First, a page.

Raindrops Falling On My Head

We woke to the sound of raindrops hitting the tarp above our tent. Both of us were immediately thankful we had taken the time to set it up the night before. We were also not exactly stoked to get out of our tent and start the hike into Stehekin. It was only twelve miles but it only takes a couple of miles to be completely soaked. The tarp functioned beautifully, we were able to take our tent down and keep everything dry while cooking breakfast. Eventually we couldn’t avoid the rain any longer and we ripped down the tarp, stuffing it into a pack and sprinting down the trail, determined to get into town as quickly as possible.

It was a very wet day. I can’t imagine if we had needed to hike more than twelve miles, seeing that twelve miles was torture enough. We were completely drenched. Water seeped in through our pathetic rain jackets after only a couple of miles, making its way down our arms and through our waterproof mitts. It leaked in at the hip belt, and then down into our rain pants. I was wearing a long sleeve shirt and long johns so even though I was wet I felt fairly warm. Kyle on the other hand had gone with rain layers and nothing but a t-shirt and shorts on underneath, mostly because he didn’t have a whole extra set of long johns, dry in his pack. He was fine while were hiking but cold when we stopped. We were both displeased, with the whole situation, and I was feeling fairly miserable about our future prospects. We were so close to finishing, but if it was going to rain like this every day for the rest of the hike… how would we keep hiking? I feared that if tomorrow was as bad as today we would be getting off at Rainy Pass and coming back later when the days were less wet.

Finally we made it to where the PCT crosses the road into Stehekin and joined about ten other hikers who were huddled under the overhang at the ranger station there. A regularly scheduled bus shows up at this spot to pick up thru hikers and day hikers alike and shuttle them back into town. We were lucky though, our friend Marieke lives in Stehekin, and we would be staying with her instead of trying to set up our tent in the Stehekin campground. However, we arrived at the ranger station around 11:30pm and she wasn’t going to be there to pick us up until two. I was unwilling to sit in the cold and the wet for any longer than we had to so when the shuttle showed up at 12:00 I forced Kyle to get on it, despite his concern that we would never find Marieke. The bus driver seemed to know exactly who we were talking about and offered to drop us off at her yurt. I figured there were only about 60 people living in Stehekin, how hard could it be to hunt her down? I mean, the lack of cell phone service was sure to cause problems, but we would find her eventually.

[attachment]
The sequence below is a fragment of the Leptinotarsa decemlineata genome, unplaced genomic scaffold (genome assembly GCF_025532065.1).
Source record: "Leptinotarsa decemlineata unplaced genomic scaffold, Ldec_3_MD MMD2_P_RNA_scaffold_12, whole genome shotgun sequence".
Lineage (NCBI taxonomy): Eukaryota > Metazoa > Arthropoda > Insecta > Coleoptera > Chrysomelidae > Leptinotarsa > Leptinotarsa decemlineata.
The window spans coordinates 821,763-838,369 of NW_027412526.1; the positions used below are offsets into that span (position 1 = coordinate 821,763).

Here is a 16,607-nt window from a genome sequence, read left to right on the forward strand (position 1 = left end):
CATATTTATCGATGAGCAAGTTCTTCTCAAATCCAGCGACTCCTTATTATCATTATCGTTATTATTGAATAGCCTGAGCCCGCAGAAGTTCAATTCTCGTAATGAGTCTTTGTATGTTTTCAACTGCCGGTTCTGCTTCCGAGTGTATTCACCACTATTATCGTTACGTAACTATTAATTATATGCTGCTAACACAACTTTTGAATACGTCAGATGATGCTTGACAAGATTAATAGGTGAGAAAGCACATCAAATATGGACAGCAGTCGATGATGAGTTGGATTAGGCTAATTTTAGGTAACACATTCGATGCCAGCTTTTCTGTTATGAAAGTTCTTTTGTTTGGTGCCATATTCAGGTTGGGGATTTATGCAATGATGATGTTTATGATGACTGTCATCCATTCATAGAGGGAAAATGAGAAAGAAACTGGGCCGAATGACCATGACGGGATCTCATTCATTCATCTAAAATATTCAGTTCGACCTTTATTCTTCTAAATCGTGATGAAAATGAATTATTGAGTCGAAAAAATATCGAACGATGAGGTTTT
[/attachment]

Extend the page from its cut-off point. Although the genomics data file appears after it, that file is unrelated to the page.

Sure enough the bus driver dropped us off right in front of her yurt, which was really kind of him considering it was not part of his scheduled route. However, Marieke was not there… Kyle assumed a very sour I-told-you-so attitude while I wandered around looking for someone who could help us. An open door led to two rangers who were happy to hunt her down via radio. That led to someone on the other end of the radio actually getting in their truck and driving into the rain to find her. I felt terrible for sending so many people on a wild goose chase, but I also felt like it was a rainy day in a sleepy little town and people were probably glad for something to do. Marieke was hunted down in no time and while we waited for her return Kyle and I broke into her yurt and took a very very hot shower and changed into dry clothes. Once Marieke showed up we headed to the famed Stehekin Bakery. I seriously wished I had about five more stomachs on top of my one giant hiker hungry stomach. It all looked so good, I wanted to try one of everything. I settled for an incredible pastrami sandwich and asparagus soap, along with some coffee cake the bakery gave us for free upon learning that we were thru hikers. They said if we didn’t eat it the pigs would. We gladly offered to take it off their hands.